Release of 21st Century Cures draft legislation is an important step, along with focus on modernizing the FDA
Panelists were anticipating with great interest release of the 21st Century Cures initiative — discussion draft focused on improving the process of developing life-saving medical products and technologies (the discussion draft was released January 27). The draft includes initiatives designed to clarify the FDA’s role in getting medicines to market and cures to patients. Health IT plays a critical role in these endeavors, and staff indicated there is bipartisan interest in Congress for moving this initiative forward. (Note: since the Jan. 23 panel, Sen. Alexander and Sen. Burr released, Innovation for Healthier Americans).
Bipartisan, bicameral support for SGR replacement legislation continues
Panelists indicated continued interest on the Hill in moving SGR replacement legislation introduced in the 113th Congress forward. This legislation, introduced by the House Energy and Commerce Committee, House Ways and Means Committee, and Senate Finance Committee, already enjoys bicameral, bipartisan support and would replace the SGR with payment incentives that promote the delivery of high-quality, cost-effective care. The legislation is also backed by numerous patient, provider, health plan and business groups. Panelists said that finding ways to offset the cost of the bill would continue to be a challenge.
Panelists also expressed interest in other issues including advancing telehealth and addressing cybersecurity and privacy issues.
The panel discussion confirmed that congressional interest and likely action this year aligns considerably with BPC’s Health Innovation Priorities for Congress in 2015 (below), also shared at the event.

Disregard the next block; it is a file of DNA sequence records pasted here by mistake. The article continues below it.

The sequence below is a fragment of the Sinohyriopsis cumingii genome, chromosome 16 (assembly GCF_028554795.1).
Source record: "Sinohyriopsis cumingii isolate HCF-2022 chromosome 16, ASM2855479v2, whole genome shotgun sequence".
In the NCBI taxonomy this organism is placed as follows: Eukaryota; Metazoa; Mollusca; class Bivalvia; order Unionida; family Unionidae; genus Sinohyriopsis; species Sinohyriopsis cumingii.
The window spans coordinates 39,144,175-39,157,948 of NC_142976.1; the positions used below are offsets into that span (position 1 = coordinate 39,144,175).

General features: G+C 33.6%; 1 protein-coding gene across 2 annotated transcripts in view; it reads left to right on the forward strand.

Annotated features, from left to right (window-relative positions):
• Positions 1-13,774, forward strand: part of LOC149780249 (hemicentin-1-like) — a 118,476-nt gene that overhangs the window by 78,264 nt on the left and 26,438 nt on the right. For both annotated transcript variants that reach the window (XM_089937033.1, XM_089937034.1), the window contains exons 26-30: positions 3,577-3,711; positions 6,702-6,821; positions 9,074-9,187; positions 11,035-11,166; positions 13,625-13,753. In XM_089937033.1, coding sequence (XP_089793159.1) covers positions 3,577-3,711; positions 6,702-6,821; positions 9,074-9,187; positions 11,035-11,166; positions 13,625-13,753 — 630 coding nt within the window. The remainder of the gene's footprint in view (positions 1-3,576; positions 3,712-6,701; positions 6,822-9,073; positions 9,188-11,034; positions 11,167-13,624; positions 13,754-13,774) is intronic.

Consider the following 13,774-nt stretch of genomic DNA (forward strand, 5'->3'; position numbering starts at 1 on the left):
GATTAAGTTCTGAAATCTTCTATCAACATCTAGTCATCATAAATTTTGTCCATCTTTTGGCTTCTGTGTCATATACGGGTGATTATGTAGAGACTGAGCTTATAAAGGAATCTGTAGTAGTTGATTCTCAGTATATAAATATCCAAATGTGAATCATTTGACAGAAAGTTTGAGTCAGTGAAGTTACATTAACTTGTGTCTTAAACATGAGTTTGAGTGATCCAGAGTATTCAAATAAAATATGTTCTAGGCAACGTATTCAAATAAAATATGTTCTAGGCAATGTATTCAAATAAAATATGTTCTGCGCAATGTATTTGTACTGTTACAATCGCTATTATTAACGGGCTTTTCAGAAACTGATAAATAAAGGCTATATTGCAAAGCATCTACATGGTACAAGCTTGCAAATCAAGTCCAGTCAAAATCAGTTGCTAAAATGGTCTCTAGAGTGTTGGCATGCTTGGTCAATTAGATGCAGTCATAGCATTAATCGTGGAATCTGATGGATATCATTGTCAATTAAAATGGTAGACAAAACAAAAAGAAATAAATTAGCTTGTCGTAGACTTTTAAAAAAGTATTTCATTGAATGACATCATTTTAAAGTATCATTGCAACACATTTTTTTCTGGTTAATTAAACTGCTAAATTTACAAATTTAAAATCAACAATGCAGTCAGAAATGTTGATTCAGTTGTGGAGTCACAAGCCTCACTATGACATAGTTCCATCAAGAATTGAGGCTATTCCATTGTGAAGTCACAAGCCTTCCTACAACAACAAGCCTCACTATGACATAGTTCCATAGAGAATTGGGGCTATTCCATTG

- Improve regulatory clarity associated with the oversight of health IT and advance an oversight framework for health IT that promotes innovation and protects patient safety.
- Encourage further interoperability across health IT systems and electronic information sharing among those who deliver care and services to patients to improve the cost, quality, and patient experience of care. Replacing the SGR and reforming Medicare payment to support the transition from fee-for-service payment to new payment models that reward value, improve health outcomes, improve patient experience, and reduce costs will serve as a significant incentive for interoperability and information sharing.
- Remove barriers to and provide incentives for telehealth services that improve access, improve the quality and patient experience of care, and reduce costs.
- Advance policies that promote innovation and reduce the time and cost associated with bringing innovative and safe drugs and devices to market.
BPC is grateful to congressional staff members for sharing their insights with stakeholders at this event, and looks forward to continuing to promote practical solutions to health care’s pressing problems that can garner widespread bipartisan support.